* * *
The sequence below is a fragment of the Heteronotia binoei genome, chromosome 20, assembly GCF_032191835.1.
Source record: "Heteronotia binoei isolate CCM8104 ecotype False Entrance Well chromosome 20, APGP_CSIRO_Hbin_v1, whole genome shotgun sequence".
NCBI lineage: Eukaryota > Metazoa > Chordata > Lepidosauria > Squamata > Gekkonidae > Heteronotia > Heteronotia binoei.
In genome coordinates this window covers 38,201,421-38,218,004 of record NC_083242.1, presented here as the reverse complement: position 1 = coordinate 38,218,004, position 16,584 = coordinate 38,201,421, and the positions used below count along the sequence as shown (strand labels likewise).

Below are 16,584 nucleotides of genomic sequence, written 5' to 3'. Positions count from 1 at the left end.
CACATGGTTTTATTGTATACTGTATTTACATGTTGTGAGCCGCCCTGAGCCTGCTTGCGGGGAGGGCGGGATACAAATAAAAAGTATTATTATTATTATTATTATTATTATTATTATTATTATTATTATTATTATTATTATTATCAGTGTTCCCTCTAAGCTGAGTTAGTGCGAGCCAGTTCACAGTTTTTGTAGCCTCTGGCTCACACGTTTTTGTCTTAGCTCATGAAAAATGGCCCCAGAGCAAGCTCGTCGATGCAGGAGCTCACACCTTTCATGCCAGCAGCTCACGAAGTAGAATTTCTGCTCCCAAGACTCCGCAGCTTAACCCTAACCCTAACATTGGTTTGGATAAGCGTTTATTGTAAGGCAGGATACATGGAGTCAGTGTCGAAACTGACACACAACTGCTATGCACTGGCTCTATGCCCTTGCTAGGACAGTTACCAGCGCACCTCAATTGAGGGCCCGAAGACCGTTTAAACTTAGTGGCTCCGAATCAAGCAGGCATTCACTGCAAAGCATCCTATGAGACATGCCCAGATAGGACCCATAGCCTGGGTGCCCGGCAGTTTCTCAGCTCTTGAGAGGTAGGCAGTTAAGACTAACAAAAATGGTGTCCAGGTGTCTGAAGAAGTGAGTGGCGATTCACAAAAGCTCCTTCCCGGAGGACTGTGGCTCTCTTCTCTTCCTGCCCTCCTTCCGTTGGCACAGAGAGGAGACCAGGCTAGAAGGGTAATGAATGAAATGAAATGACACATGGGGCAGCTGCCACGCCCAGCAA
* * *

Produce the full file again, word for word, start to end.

The sequence below is a fragment of the Heteronotia binoei genome, chromosome 20, assembly GCF_032191835.1.
Source record: "Heteronotia binoei isolate CCM8104 ecotype False Entrance Well chromosome 20, APGP_CSIRO_Hbin_v1, whole genome shotgun sequence".
NCBI lineage: Eukaryota > Metazoa > Chordata > Lepidosauria > Squamata > Gekkonidae > Heteronotia > Heteronotia binoei.
In genome coordinates this window covers 38,201,421-38,218,004 of record NC_083242.1, presented here as the reverse complement: position 1 = coordinate 38,218,004, position 16,584 = coordinate 38,201,421, and the positions used below count along the sequence as shown (strand labels likewise).

Below are 16,584 nucleotides of genomic sequence, written 5' to 3'. Positions count from 1 at the left end.
CACATGGTTTTATTGTATACTGTATTTACATGTTGTGAGCCGCCCTGAGCCTGCTTGCGGGGAGGGCGGGATACAAATAAAAAGTATTATTATTATTATTATTATTATTATTATTATTATTATTATTATTATTATTATTATTATCAGTGTTCCCTCTAAGCTGAGTTAGTGCGAGCCAGTTCACAGTTTTTGTAGCCTCTGGCTCACACGTTTTTGTCTTAGCTCATGAAAAATGGCCCCAGAGCAAGCTCGTCGATGCAGGAGCTCACACCTTTCATGCCAGCAGCTCACGAAGTAGAATTTCTGCTCCCAAGACTCCGCAGCTTAACCCTAACCCTAACATTGGTTTGGATAAGCGTTTATTGTAAGGCAGGATACATGGAGTCAGTGTCGAAACTGACACACAACTGCTATGCACTGGCTCTATGCCCTTGCTAGGACAGTTACCAGCGCACCTCAATTGAGGGCCCGAAGACCGTTTAAACTTAGTGGCTCCGAATCAAGCAGGCATTCACTGCAAAGCATCCTATGAGACATGCCCAGATAGGACCCATAGCCTGGGTGCCCGGCAGTTTCTCAGCTCTTGAGAGGTAGGCAGTTAAGACTAACAAAAATGGTGTCCAGGTGTCTGAAGAAGTGAGTGGCGATTCACAAAAGCTCCTTCCCGGAGGACTGTGGCTCTCTTCTCTTCCTGCCCTCCTTCCGTTGGCACAGAGAGGAGACCAGGCTAGAAGGGTAATGAATGAAATGAAATGACACATGGGGCAGCTGCCACGCCCAGCAA